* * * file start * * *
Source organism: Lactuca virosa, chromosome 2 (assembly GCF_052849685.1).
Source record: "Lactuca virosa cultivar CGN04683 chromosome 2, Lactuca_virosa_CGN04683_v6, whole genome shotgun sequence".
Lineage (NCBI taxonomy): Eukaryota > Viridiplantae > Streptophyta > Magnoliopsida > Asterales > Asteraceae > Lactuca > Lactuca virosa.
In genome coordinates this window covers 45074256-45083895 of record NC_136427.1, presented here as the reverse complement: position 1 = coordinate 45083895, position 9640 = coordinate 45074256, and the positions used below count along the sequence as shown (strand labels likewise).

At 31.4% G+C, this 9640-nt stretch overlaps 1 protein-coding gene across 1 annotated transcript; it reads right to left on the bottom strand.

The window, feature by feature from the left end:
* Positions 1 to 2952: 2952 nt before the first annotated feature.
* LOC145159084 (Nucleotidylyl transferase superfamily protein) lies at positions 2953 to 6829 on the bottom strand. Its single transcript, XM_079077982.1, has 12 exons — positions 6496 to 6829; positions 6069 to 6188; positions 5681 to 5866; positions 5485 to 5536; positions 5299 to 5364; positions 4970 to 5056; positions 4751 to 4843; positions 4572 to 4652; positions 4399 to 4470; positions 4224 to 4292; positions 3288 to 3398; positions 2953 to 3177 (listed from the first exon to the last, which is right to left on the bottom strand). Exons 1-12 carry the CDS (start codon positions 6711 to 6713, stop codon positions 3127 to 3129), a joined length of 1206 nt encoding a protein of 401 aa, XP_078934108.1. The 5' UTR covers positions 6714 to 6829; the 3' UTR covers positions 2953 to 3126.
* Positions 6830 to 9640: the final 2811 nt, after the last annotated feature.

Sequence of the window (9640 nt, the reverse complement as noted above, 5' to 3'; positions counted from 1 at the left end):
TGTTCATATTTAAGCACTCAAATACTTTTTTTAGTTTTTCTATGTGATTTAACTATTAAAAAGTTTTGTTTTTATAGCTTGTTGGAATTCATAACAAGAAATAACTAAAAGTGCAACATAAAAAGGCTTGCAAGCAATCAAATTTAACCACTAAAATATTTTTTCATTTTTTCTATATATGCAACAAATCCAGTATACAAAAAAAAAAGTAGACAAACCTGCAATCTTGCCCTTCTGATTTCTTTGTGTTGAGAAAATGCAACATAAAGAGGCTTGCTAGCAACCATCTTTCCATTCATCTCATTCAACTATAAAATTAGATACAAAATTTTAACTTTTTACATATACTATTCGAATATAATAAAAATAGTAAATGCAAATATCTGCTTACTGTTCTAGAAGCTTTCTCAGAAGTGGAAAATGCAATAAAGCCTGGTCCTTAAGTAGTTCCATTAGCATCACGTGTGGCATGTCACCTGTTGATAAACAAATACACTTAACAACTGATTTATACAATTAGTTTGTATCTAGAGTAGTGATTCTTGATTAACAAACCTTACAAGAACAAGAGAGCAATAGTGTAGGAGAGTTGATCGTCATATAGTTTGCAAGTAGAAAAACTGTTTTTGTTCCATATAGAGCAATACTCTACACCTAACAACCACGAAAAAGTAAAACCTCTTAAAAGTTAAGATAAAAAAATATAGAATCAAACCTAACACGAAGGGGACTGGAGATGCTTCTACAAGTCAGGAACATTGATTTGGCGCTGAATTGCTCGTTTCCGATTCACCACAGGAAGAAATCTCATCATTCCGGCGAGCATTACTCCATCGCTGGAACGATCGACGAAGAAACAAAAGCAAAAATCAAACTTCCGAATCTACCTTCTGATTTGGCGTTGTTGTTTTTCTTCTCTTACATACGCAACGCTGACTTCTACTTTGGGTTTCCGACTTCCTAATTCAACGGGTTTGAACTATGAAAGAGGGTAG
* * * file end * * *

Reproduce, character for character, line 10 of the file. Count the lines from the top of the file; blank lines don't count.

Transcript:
Sequence of the window (9640 nt, the reverse complement as noted above, 5' to 3'; positions counted from 1 at the left end):